Too many cooks ... 3/05/09

Another week of all-day DIY. We have lots of callers coming to look in on the proceedings, give comments and advice (not always helpful)and generally nosy around so they can go around town telling people what it will look like.

We spent the entire morning with the falagname, the carpenter who is very good and obliging but insists we stay with him because otherwise he won't get round to doing it. So we had to stay with all the sawdust flying in the air and my husband's hayfever getting worse by the second. He kept taking handfuls of the mint and rosemary growing abundantly in boxes lining the railings of the carpenter’s garage if you don’t mind there was even a fruiting lemon tree in the midst of all the concrete. We are using the same planks that we've put along the front of the bar to frame a long mirror opposite the bar, also painted blue like the fishermen's boats. The falagname has the fattest fingers I have ever seen, they are like sausages on the end of his hand. His twinkling blue eyes nestle in his round little smiling face and the pot belly protrudes over the too-short trousers. He sawed and shaped and ‘smoussava’ the edges of the shelves and the planks searing the air with the noise of the saw while a dog barked on and on next door with a miserable keening kind of yelp. A joke a minute with the falagname and I struggle to keep up, bu he did listen to me when I expressed opinions on the shape and contours and checked I was happy. The usual joke – the wife must be happy …

Along came one of his friends from the appartment block across the road. He said he might as well keep Gigi company cos you could hear the din he makes from up there perectly. I said yeah we have the disco in the borgo, what can you do? He said, in his palazzo everyone has on average 4 dogs and two cars so the noise was awful. Nice to see that some Sicilians don't like loads of noise either. Vittorio is in his late 70s but was all delighted when I guessed he was around 70. He says, like the other peole in his palazzo, he is very refined, since he worked for many years in the huge oil refinery. Thirty or so years ago this town was given the choice of having a small international airport or the oil refinery ... The latter was chosen for various reasons, not least, no doubt, its ability to faciliate mafia money laundering. It employs thousands of people from the town and surrounding areas. Is it just a coincidence that the mortality rate for cancer is sky high here? Green scientific researchers prove the link while researchers for the council/mayor etc prove there is no link ... another curious Sicilian contradiction. But more regulations have been imposed so that there is less contamination. When the wind blows a certain way the fumes come across the large bay to the town. You feel like you would like a gasmask and you quickly go indoors.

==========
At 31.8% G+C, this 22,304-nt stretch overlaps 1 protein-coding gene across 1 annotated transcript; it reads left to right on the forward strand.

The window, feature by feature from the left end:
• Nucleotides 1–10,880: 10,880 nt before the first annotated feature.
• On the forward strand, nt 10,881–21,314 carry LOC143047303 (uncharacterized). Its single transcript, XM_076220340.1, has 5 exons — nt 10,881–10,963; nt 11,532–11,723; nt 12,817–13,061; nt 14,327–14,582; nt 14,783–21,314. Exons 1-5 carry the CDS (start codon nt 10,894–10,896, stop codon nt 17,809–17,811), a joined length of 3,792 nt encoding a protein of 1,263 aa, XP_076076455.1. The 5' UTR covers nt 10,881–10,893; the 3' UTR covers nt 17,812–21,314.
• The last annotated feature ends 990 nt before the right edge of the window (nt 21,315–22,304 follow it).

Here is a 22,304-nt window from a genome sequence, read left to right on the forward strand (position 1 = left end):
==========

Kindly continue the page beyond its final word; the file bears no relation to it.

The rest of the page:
While my husband loaded up the car with planks my suocero (father-in law) and I went to pick up the various paintings and batiks we were getting framed. Maria Giusseppina (Mary Joseph - full-on religious names abound in Sicily) had them all ready and I wondered whether to frame a few more prints I had for the toilets. but my suocero advised against it - don't put anything in the toilets! they'll only get nicked, he said! At lunch later the in-laws told me lively stories about all the things that had got nicked over the years - from the more obvious wineglasses, to driftwood sculptures my suocero makes and the signs or placks of the bar-restaurant from outside the door and even from the bar right under his nose. Some people fancy these things for their homes they said, laughing . Hmmm. The inlaws mused about how we were going to deal with the two cooks, they are quite a handful they reckon. The aiuto-cuoco talks non-stop and invades your personal space and these days has been calling at 9am to give us ahand in the morning and puncutally at 2.30pm right after lunch. What did he do before this, wonders my cugnata (sister-in-law). He's been trying out recipes for semi-freddi (a cold desert somewhere between a sorbet and an icecream)and today the doorbell rang at 2pm while we were having lunch - he had a whole box of semi-freddi for us to try. A funny situation - it is not correct to disturb Sicilians in the sacred act of eating. (at 2pm the streets are deserted and you an safely assume that everyone is at home with the family). So he handed over the desserts and went off to the restaurant to see what he could do in the meantime. He needs to be given specific tasks to do - and indeed has done a lot of the sandpapering and lifting jobs, giving me and my younger cugnata (sister-in-law) a break on the arms. But I wonder is it like this in the kitchen too, has he no iniciative? These forest fruit semi-freddi are no as good as the last ones he made, which were orange flavoured. There are too many seeds which make it difficult to eat them. As if they can read my thoughts, the suoceri tell us how important it is to be diplomatic in the restaurant trade, especially in this small town were people have nothing better to do but gossip about other people, and if you offend one customer, you have just lost all their family and friends too. I imagine my husband and I know how to be good with people, but my suocero scrunches up his eyes as if considering how to really drive this point home. They expect to be 'coccolati', he says, which translates as really well looked after, almost spoilt. Which really means discounts, antipastini and liquors on the house and a general humble attitude towards the customer. Sicilian diners are not as 'civil' or relaxed as Irish or Spanish diners; they are extremely fussy, come with a preconception that the food they get at home is better and that you are there to coccolare them as much as possible.